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A one-man melting pot

A self-confessed 'middle-class white guy' writes with an authentic voice, this time about a Filipino immigrant. Call it human language.

October 28, 2003|Mike Boehm | Times Staff Writer

If the Rainbow Coalition had a playwrights' wing, Lonnie Carter would be a leading candidate to chair it.

Long established as a distinctive talent but not widely known, he has spent nearly 30 years writing plays that jump racial and ethnic boundaries. Many of his lines are tuned to the rhythms and rhymes of rap and its antecedents in black street jive. His language is often densely packed with wordplay and allusions, for which he grazes omnivorously, ranging from the shoals of pop culture to the mountaintops of classic literature and the Bible.

Carter spent years in the late 1980s and the 1990s building his magnum opus, "The Gulliver Trilogy," a sequence of plays patterned after Jonathan Swift's 18th century satiric classic, "Gulliver's Travels." Carter's version centers on an idealistic preacher-politician from Chicago who, though transported to fantastical realms, is a near-ringer for the Rev. Jesse Jackson.

Now, at 61, Carter arrives at the Laguna Playhouse as an honorary Philippine American, which is not anything this self-described "middle-class white guy" could have expected growing up in an all-white neighborhood on Chicago's North Side.

Ralph Pena, artistic director of the Ma-Yi Theater Company, an Asian American troupe in New York City, conferred the honorific title after commissioning Carter's adaptation of "The Romance of Magno Rubio." It's a faithful, rhyme-driven staging of Carlos Bulosan's short story about a simple farm worker in 1930s California who won't let hardship, heartbreak or his lot as an exploited immigrant mar his hopeful spirit. The Laguna Playhouse is importing the New York staging that won Obie Awards for Carter, Pena, director Loy Arcenas and the five-man cast of Filipino American actors.

Carter has cranked out plays since 1969, when he graduated from the Yale School of Drama, but this is his first professional production on the West Coast.

For Pena, Bulosan is a seminal literary figure, a migrant farmhand who came to America from the Philippines and transformed himself into a labor organizer and a powerful writer on the immigrant experience. Bulosan battled tuberculosis for many years and died of pneumonia in 1956 at age 44.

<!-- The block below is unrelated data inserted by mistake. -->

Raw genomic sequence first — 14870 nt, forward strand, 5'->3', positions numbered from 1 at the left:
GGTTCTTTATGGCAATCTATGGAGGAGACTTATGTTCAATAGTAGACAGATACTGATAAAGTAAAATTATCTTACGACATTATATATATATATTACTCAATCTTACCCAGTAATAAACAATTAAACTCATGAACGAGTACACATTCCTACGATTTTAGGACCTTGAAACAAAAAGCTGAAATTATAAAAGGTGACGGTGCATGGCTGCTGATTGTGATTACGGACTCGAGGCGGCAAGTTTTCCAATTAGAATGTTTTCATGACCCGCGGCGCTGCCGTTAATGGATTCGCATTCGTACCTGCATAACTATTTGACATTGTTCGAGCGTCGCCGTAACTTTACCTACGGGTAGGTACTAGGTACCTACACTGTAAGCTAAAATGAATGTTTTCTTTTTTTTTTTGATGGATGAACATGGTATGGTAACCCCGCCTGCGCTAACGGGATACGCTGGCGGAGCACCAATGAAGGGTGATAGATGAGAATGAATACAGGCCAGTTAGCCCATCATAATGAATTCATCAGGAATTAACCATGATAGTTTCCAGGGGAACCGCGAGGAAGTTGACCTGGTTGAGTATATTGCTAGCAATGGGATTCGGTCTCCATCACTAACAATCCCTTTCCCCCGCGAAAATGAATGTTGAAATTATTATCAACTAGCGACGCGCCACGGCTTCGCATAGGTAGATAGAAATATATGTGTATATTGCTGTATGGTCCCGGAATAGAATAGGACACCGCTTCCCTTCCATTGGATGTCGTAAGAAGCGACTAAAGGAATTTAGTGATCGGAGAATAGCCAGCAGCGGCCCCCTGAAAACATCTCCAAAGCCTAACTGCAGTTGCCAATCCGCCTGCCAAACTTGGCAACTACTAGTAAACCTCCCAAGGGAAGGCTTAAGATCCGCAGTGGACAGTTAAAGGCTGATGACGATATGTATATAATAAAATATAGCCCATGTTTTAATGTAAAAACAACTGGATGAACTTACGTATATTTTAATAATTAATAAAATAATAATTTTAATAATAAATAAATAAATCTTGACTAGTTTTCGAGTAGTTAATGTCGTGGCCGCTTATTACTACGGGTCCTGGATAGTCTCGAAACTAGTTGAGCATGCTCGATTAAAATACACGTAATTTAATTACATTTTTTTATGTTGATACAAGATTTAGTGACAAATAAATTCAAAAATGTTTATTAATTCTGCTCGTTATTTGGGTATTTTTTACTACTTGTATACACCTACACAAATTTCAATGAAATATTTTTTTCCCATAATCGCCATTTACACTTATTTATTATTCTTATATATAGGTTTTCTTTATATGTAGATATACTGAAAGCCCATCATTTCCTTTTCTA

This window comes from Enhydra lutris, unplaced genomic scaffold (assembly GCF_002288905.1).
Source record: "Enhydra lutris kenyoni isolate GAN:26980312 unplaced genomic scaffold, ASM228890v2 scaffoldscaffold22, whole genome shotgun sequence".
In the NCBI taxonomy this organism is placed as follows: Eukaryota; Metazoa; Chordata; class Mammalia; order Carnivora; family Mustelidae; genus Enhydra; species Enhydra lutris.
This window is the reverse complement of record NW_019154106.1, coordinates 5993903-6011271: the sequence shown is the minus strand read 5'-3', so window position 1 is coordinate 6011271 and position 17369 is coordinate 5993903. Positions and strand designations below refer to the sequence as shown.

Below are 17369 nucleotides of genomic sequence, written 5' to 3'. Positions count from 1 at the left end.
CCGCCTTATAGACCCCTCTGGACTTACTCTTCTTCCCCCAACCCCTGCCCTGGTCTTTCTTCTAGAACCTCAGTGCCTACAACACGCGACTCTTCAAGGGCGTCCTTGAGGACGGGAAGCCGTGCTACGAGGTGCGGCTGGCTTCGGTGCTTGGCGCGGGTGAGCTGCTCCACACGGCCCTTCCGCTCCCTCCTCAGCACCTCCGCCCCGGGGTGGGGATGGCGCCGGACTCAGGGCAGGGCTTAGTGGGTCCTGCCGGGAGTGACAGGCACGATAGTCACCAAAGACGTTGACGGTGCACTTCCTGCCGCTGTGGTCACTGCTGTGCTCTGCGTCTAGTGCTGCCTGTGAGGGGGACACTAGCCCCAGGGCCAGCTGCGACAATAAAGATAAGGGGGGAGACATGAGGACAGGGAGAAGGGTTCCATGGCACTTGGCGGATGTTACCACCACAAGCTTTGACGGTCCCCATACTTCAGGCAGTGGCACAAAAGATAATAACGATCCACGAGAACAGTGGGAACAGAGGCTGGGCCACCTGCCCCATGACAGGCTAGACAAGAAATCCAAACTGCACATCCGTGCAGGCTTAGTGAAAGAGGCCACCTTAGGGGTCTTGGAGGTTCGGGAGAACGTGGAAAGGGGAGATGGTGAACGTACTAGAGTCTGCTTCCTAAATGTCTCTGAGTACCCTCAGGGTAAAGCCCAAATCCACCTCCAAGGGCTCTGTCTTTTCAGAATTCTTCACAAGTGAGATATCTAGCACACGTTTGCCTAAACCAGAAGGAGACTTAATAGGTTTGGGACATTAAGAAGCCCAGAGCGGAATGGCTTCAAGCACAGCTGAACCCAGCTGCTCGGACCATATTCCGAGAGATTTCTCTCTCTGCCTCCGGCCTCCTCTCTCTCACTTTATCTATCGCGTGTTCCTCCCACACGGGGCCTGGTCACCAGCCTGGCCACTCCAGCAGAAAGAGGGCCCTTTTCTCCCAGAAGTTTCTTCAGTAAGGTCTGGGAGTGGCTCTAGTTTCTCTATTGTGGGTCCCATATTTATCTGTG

Ma-Yi (the ancient Chinese name for the Philippines) had been trying without much success to translate his writing to the stage. Pena, a playwright whose childhood was divided between the Philippines and Orange County, had taken a crack at adapting "Magno Rubio" himself.

After Pena gave up, Arcenas suggested Lonnie Carter for the job. The director, who is also a set designer and also from the Philippines, first connected with Carter in 1999 at New Dramatists, a New York organization that nurtures playwrights.

Ma-Yi's mission, since its founding in 1989, has been to develop Asian American theater talent. Pena says it was "kind of scary" having to sell his company's directors and its community of artists on a writer who hails from Hungarian, Czech and Nebraska farm stock. One of his arguments was multicultural: "We don't want to be isolationist and say Filipino plays should be written by Filipinos for Filipinos only. That's not the world we live in today."

The other was artistic: Pena and Arcenas were won by the strength of Carter's words and by his willingness to weave ideas from the cast and director into his script. Pena contributed lyrics in Tagalog for the songs sung by Magno Rubio and his bunkhouse mates.

Speaking recently from his home in Falls Village, Conn., Carter said he was enchanted by Magno Rubio's capacity to endure and keep his innocence. "He's an amazingly resilient character. It makes me feel good, it makes me optimistic."

Carter has needed to be resilient himself. His works have not made it onto the regional theater circuit whose imprimatur typically is needed for a playwright to be ranked as a player. He makes his living mainly by teaching playwriting at New York University. But Carter has pockets of support in New York and Chicago. He has never written for television, and his film work consists of a few rewrites of unheralded independent screenplays. "I'm about 99 and 44-hundredths percent pure playwright," he says.

Dennis Zacek, the artistic director at Victory Gardens, and Neel Keller, associate producer of the Mark Taper Forum and Ahmanson Theatre, regard Carter as a rare delight for language lovers who relish unfettered, unpredictable flights of kaleidoscopic dialogue. They applaud him for his constant probing of overarching moral themes, especially the nature of justice. But he's a tough sell to the majority of theaters, which are geared toward meat-and-potatoes storytelling. It also probably doesn't help that he's a white guy who persists in crossing racial borders.

"It's hard to categorize him, and that makes people unsure," Keller says. "They have not discovered him because his plays don't fit neatly into a normal slot, a normal way of thinking."

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